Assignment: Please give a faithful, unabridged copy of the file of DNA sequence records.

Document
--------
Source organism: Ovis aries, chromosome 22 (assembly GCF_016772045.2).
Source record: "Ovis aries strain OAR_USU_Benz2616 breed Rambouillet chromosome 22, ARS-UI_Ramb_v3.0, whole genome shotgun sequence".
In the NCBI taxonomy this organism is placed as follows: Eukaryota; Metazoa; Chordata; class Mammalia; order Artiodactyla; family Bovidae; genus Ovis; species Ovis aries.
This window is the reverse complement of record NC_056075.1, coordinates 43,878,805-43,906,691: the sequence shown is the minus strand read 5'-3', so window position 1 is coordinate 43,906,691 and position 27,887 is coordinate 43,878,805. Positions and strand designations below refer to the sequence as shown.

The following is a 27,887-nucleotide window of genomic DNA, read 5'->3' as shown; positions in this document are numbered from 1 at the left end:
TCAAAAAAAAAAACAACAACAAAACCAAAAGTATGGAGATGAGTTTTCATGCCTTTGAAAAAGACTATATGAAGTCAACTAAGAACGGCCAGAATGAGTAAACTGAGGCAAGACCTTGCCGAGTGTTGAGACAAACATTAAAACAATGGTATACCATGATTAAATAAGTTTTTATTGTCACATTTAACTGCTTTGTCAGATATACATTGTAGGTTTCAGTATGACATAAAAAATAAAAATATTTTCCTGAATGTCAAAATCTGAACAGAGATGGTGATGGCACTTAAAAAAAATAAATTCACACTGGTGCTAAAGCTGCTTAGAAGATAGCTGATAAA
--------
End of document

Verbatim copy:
Source organism: Ovis aries, chromosome 22 (assembly GCF_016772045.2).
Source record: "Ovis aries strain OAR_USU_Benz2616 breed Rambouillet chromosome 22, ARS-UI_Ramb_v3.0, whole genome shotgun sequence".
In the NCBI taxonomy this organism is placed as follows: Eukaryota; Metazoa; Chordata; class Mammalia; order Artiodactyla; family Bovidae; genus Ovis; species Ovis aries.
This window is the reverse complement of record NC_056075.1, coordinates 43,878,805-43,906,691: the sequence shown is the minus strand read 5'-3', so window position 1 is coordinate 43,906,691 and position 27,887 is coordinate 43,878,805. Positions and strand designations below refer to the sequence as shown.

The following is a 27,887-nucleotide window of genomic DNA, read 5'->3' as shown; positions in this document are numbered from 1 at the left end:
TCAAAAAAAAAAACAACAACAAAACCAAAAGTATGGAGATGAGTTTTCATGCCTTTGAAAAAGACTATATGAAGTCAACTAAGAACGGCCAGAATGAGTAAACTGAGGCAAGACCTTGCCGAGTGTTGAGACAAACATTAAAACAATGGTATACCATGATTAAATAAGTTTTTATTGTCACATTTAACTGCTTTGTCAGATATACATTGTAGGTTTCAGTATGACATAAAAAATAAAAATATTTTCCTGAATGTCAAAATCTGAACAGAGATGGTGATGGCACTTAAAAAAAATAAATTCACACTGGTGCTAAAGCTGCTTAGAAGATAGCTGATAAA